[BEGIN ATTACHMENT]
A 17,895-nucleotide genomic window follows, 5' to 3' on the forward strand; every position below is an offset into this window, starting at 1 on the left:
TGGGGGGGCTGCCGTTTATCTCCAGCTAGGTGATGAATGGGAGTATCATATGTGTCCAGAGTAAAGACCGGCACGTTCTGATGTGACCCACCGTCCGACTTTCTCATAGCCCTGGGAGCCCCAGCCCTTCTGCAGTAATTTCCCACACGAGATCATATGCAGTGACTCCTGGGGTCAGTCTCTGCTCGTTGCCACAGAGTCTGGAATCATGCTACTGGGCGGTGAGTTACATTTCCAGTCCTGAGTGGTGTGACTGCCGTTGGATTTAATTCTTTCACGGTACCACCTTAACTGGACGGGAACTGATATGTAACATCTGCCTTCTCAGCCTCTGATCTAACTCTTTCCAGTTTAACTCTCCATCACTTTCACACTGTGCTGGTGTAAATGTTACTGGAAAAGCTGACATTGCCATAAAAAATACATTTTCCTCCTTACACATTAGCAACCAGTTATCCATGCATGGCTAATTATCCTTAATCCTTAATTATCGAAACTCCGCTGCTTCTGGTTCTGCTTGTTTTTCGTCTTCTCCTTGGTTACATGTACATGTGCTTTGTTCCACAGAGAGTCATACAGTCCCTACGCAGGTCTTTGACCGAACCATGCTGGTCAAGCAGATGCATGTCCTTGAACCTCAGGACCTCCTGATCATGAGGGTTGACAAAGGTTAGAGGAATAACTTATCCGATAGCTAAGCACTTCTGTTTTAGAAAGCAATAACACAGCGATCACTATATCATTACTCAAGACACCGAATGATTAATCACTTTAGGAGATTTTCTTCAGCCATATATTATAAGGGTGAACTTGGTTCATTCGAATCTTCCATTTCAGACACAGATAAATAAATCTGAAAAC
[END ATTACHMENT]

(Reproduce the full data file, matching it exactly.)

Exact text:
A 17,895-nucleotide genomic window follows, 5' to 3' on the forward strand; every position below is an offset into this window, starting at 1 on the left:
TGGGGGGGCTGCCGTTTATCTCCAGCTAGGTGATGAATGGGAGTATCATATGTGTCCAGAGTAAAGACCGGCACGTTCTGATGTGACCCACCGTCCGACTTTCTCATAGCCCTGGGAGCCCCAGCCCTTCTGCAGTAATTTCCCACACGAGATCATATGCAGTGACTCCTGGGGTCAGTCTCTGCTCGTTGCCACAGAGTCTGGAATCATGCTACTGGGCGGTGAGTTACATTTCCAGTCCTGAGTGGTGTGACTGCCGTTGGATTTAATTCTTTCACGGTACCACCTTAACTGGACGGGAACTGATATGTAACATCTGCCTTCTCAGCCTCTGATCTAACTCTTTCCAGTTTAACTCTCCATCACTTTCACACTGTGCTGGTGTAAATGTTACTGGAAAAGCTGACATTGCCATAAAAAATACATTTTCCTCCTTACACATTAGCAACCAGTTATCCATGCATGGCTAATTATCCTTAATCCTTAATTATCGAAACTCCGCTGCTTCTGGTTCTGCTTGTTTTTCGTCTTCTCCTTGGTTACATGTACATGTGCTTTGTTCCACAGAGAGTCATACAGTCCCTACGCAGGTCTTTGACCGAACCATGCTGGTCAAGCAGATGCATGTCCTTGAACCTCAGGACCTCCTGATCATGAGGGTTGACAAAGGTTAGAGGAATAACTTATCCGATAGCTAAGCACTTCTGTTTTAGAAAGCAATAACACAGCGATCACTATATCATTACTCAAGACACCGAATGATTAATCACTTTAGGAGATTTTCTTCAGCCATATATTATAAGGGTGAACTTGGTTCATTCGAATCTTCCATTTCAGACACAGATAAATAAATCTGAAAAC